READFIELD — After months of analysis, a committee exploring ways for Regional School Unit 38 to reorganize has come back to one of its original proposals: reconfiguring the district’s four elementary schools.

When the board subcommittee presents its findings and recommendations Wednesday, two primary scenarios will be up for discussion:

* An administrative recommendation would send all district students in third through fifth grades to Readfield Elementary Schoool, and the youngest Readfield students to the nearest of the other three elementary schools, in Manchester, Mount Vernon or Wayne.

* The other restructuring scenario the committee will present would fill each of the elementary schools to capacity, without regard to town borders.

The board discussed the former suggestion last year, and the district hired a facilitator to work with a committee of board members and employees.

“The board seemed very amenable to that, but there was a big pushback from the community,” Superintendent Rich Abramson said. “(The board) said, ‘Maybe we’ve moved too quickly.'”

Starting in March, the board evaluated 14 scenarios to see how they would meet the challenge of delivering “a consistently high-quality education, with all students meeting the standards, in a time of shrinking resources and declining enrollments,” according to a final report.

Enrollment at the elementary schools ranges from 65 in Wayne to 175 in Readfield, and class sizes vary widely from school to school. School leaders hope to achieve better equity in class sizes and more consistency in instruction.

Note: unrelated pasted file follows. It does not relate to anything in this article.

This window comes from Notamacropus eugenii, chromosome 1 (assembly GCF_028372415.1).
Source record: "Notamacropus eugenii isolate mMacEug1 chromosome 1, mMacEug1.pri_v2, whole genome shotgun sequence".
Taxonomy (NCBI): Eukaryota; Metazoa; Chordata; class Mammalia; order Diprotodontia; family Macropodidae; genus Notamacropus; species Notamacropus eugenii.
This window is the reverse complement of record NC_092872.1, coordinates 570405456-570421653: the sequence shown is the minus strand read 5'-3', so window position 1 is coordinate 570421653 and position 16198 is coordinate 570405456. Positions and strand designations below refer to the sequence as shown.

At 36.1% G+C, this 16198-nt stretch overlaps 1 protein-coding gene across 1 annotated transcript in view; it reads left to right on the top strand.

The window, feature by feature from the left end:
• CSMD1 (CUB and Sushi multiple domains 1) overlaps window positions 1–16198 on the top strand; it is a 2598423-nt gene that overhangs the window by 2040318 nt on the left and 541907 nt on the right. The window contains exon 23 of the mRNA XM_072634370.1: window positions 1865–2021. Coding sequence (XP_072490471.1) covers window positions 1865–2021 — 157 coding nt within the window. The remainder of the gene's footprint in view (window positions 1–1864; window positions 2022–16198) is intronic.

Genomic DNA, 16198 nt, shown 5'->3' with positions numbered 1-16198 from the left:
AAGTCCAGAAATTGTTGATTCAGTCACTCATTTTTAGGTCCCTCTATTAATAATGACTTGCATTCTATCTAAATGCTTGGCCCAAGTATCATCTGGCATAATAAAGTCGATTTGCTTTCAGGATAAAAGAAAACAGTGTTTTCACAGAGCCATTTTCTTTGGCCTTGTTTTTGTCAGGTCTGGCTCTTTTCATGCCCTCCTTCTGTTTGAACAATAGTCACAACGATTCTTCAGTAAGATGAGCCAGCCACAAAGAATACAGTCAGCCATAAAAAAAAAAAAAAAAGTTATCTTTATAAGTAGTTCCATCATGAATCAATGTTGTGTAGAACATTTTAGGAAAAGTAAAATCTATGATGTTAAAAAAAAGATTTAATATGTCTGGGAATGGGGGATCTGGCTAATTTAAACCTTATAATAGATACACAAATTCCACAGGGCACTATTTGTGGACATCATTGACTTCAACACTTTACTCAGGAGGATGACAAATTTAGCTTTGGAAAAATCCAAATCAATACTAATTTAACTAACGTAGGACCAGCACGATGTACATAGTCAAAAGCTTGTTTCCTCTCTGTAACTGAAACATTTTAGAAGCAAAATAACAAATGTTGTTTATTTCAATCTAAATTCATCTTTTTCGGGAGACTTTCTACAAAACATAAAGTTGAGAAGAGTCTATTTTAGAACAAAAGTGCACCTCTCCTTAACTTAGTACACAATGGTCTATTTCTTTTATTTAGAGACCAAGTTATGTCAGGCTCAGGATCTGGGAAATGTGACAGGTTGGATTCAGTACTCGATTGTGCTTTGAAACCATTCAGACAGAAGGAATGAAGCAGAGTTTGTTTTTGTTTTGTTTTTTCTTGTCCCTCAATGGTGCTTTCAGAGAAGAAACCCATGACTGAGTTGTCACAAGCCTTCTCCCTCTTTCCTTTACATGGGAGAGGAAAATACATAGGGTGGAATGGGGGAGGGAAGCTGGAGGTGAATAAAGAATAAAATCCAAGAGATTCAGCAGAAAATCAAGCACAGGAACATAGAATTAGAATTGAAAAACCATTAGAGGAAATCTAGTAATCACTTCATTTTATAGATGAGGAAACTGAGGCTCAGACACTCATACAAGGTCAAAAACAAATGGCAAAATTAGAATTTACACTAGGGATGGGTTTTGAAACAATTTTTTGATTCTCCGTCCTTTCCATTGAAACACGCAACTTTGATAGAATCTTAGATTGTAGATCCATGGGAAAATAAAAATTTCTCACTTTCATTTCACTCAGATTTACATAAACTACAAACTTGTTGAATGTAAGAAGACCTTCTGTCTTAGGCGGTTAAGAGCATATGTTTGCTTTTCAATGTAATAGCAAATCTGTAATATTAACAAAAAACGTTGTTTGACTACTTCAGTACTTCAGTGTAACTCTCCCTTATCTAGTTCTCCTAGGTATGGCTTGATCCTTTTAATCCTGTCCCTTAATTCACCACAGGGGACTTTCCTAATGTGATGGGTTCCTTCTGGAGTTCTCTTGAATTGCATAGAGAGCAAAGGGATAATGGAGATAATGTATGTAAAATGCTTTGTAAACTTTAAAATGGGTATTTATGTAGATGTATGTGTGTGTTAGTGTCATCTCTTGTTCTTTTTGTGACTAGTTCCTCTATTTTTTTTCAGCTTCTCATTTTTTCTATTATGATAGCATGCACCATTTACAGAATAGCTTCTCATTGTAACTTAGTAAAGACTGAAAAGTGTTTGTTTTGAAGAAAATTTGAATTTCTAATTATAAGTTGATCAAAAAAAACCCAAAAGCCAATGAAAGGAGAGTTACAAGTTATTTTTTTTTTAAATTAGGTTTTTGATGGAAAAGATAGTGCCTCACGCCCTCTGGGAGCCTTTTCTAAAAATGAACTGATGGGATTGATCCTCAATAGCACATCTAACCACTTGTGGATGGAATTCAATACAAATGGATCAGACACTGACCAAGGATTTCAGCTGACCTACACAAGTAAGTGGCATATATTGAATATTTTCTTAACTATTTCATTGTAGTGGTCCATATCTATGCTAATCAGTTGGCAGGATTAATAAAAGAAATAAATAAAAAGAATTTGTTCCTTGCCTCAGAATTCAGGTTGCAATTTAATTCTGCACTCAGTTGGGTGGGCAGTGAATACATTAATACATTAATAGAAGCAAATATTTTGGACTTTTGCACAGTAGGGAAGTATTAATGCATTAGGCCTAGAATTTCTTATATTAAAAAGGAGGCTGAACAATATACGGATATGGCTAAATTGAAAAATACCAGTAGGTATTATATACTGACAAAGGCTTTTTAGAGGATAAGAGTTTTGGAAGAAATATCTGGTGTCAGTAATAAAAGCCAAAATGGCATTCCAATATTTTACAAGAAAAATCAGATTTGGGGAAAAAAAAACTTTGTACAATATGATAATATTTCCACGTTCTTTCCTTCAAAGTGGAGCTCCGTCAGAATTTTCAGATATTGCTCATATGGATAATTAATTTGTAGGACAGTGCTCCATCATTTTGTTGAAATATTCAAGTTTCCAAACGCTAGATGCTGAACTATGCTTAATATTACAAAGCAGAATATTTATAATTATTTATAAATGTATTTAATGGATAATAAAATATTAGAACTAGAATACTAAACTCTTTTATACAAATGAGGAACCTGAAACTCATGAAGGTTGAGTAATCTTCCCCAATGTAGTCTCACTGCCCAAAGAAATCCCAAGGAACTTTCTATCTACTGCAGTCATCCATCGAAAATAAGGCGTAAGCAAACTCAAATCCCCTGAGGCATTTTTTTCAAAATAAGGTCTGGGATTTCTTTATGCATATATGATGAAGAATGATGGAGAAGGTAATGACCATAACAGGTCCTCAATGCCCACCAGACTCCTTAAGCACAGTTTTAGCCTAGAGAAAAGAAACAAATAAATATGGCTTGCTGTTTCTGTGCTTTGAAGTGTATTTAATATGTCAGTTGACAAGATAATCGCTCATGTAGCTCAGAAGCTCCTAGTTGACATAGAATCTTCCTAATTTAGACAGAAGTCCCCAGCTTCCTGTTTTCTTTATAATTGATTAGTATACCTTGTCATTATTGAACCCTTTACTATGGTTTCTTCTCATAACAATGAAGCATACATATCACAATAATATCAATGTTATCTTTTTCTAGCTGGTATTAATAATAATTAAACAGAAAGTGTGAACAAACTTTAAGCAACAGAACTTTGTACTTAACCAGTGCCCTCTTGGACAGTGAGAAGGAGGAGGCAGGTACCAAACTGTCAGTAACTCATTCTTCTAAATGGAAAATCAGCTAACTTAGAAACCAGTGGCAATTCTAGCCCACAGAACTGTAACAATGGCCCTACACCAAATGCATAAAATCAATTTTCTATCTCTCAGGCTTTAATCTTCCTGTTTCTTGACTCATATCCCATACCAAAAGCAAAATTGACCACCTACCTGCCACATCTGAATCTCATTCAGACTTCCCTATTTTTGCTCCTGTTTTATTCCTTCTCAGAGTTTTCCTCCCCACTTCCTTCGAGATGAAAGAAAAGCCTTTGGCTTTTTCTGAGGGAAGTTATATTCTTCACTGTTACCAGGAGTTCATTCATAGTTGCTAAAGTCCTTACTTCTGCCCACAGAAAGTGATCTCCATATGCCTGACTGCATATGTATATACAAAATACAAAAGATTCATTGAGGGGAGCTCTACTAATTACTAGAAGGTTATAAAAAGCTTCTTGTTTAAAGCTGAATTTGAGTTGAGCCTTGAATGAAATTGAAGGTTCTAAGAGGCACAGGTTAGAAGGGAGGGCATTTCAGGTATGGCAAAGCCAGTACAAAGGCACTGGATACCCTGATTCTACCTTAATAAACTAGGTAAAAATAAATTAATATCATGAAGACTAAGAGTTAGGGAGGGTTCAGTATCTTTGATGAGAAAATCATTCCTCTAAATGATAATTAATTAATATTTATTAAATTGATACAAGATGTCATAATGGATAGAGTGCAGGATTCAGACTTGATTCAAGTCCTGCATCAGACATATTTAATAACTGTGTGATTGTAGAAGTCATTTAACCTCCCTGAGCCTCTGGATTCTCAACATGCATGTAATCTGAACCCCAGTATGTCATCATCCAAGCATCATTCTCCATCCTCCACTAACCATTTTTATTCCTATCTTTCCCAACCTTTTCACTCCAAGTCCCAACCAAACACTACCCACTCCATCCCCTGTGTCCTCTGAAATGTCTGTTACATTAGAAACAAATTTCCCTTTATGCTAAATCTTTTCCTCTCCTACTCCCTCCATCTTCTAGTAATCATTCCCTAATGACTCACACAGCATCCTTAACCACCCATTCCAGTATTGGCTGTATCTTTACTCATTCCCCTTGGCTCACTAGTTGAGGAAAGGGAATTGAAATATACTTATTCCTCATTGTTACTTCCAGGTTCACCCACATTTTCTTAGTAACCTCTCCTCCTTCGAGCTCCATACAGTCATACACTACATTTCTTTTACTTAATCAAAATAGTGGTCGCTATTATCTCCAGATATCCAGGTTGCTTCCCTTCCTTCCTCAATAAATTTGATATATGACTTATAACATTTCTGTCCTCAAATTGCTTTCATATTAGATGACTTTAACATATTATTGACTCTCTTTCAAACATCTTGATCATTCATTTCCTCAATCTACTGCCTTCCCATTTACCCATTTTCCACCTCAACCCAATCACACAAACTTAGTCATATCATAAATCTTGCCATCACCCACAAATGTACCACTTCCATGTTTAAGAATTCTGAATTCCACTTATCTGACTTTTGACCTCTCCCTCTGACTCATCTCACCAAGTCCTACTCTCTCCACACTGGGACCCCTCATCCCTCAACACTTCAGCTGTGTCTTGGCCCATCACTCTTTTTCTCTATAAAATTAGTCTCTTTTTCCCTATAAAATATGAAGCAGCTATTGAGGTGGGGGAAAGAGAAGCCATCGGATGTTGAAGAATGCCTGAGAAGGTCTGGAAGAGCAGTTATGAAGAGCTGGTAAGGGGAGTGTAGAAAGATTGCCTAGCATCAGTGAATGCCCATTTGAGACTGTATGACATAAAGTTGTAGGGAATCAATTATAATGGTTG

“If we can make class sizes more equitable across the schools, that would be better for students, and we wouldn’t need as many teachers,” said Lynette Johnson, school board chairwoman and a member of the restructuring committee.

Beyond reshuffling students, the committee also began exploring some initiatives to enhance the “quality and creativity” of education in the district, no matter how students are assigned to schools.

It will recommend the following reforms for further board consideration:

* a regional alternative school with individualized instructuion for students in grades six through 12 “who are not successful in mainstream classrooms.”

* a K-8 pilot program or charter school.

* a standards-based model in which students are assigned and can advance based on mastery of the material rather than age.

The restructuring probably would take effect next year, and new educational initiatives would follow in 2013-14, Abramson said.

Wednesday’s meeting, at 6:30 p.m. at Maranacook Community High School, is intended for board discussion rather than as a public hearing.

Once board members decide which options they want to pursue, there will be opportunities for public input, Johnson said.

Susan McMillan — 621-5645

[email protected]


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